Love it or hate it, it looks like the Affordable Care Act (a/k/a "Obamacare") is here to stay. Few pieces of legislation in my memory have created such controversy and conflict during passage and implementation. Having practiced personal injury law in Houston for almost 20 years, I have learned quite a bit about the effects that health insurance have on a personal injury accident claim. From my perspective, Obamacare has significant potential to affect your rights in a personal injury claim in Texas.
I understand that there is significant debate about Obamacare, whether it is fair and right, whether it will work, and whether it will lower or raise health care costs in this country. It is not my purpose in this article to take sides in this sincere and important debate. I'm an attorney, not a legislator. It is not my job to write the law, rather, it is my job to help my clients understand it, and how it may affect their personal injury accident case. One of my great passions in life, and the purpose of my blog, is to help my neighbors here in Houston and throughout Texas understand the law and the impact it may have on their lives. I love to give information, because information is power, and nothing is better for a robust legal system than informed and empowered citizens.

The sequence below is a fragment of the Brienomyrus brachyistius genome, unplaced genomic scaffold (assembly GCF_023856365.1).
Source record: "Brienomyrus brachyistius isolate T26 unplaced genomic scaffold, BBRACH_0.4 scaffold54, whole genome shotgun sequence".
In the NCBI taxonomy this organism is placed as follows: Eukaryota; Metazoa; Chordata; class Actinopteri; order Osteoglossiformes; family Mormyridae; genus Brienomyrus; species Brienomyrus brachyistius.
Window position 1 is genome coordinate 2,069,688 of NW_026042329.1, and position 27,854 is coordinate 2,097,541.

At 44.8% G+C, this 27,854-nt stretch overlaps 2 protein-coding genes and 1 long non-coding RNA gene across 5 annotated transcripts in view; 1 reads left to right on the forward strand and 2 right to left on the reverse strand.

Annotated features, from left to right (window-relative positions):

There are two general aspects of Obamacare that have the potential for leaving a big footprint on personal injury claims brought by those who live in Houston and throughout Texas. The first of these is the individual mandate (the most controversial aspect of the law), but I'll come back to that in a moment. While the individual mandate tends to cause the most "ruckus" in political and conversational circles, the fact is that the bulk of the Affordable Care Act has more to do with regulating the operations, administration, and coverage of health care insurance than in forcing people to buy health insurance that they may or may not want. The greatest potential for Obamacare to affect personal injury claims in Texas is via the "meat and potatoes" of these detailed regulations.